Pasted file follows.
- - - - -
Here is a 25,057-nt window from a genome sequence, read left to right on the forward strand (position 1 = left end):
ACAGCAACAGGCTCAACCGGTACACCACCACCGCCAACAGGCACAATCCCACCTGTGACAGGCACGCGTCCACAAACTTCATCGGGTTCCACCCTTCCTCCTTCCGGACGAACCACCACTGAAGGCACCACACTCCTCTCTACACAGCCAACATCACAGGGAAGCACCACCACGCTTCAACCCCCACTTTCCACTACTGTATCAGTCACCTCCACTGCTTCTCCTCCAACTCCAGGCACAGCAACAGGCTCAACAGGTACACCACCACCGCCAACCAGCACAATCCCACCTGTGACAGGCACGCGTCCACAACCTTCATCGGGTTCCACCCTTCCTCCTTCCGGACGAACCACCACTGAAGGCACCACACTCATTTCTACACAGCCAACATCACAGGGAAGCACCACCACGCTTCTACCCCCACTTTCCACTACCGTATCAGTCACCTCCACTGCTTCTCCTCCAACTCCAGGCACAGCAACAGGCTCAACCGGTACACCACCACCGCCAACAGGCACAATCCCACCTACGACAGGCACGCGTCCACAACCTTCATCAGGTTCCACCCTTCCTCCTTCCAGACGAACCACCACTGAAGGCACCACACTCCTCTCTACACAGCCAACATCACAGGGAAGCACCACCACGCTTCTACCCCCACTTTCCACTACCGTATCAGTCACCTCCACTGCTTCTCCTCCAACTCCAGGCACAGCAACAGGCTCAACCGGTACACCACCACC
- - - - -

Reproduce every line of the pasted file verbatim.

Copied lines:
Here is a 25,057-nt window from a genome sequence, read left to right on the forward strand (position 1 = left end):
ACAGCAACAGGCTCAACCGGTACACCACCACCGCCAACAGGCACAATCCCACCTGTGACAGGCACGCGTCCACAAACTTCATCGGGTTCCACCCTTCCTCCTTCCGGACGAACCACCACTGAAGGCACCACACTCCTCTCTACACAGCCAACATCACAGGGAAGCACCACCACGCTTCAACCCCCACTTTCCACTACTGTATCAGTCACCTCCACTGCTTCTCCTCCAACTCCAGGCACAGCAACAGGCTCAACAGGTACACCACCACCGCCAACCAGCACAATCCCACCTGTGACAGGCACGCGTCCACAACCTTCATCGGGTTCCACCCTTCCTCCTTCCGGACGAACCACCACTGAAGGCACCACACTCATTTCTACACAGCCAACATCACAGGGAAGCACCACCACGCTTCTACCCCCACTTTCCACTACCGTATCAGTCACCTCCACTGCTTCTCCTCCAACTCCAGGCACAGCAACAGGCTCAACCGGTACACCACCACCGCCAACAGGCACAATCCCACCTACGACAGGCACGCGTCCACAACCTTCATCAGGTTCCACCCTTCCTCCTTCCAGACGAACCACCACTGAAGGCACCACACTCCTCTCTACACAGCCAACATCACAGGGAAGCACCACCACGCTTCTACCCCCACTTTCCACTACCGTATCAGTCACCTCCACTGCTTCTCCTCCAACTCCAGGCACAGCAACAGGCTCAACCGGTACACCACCACC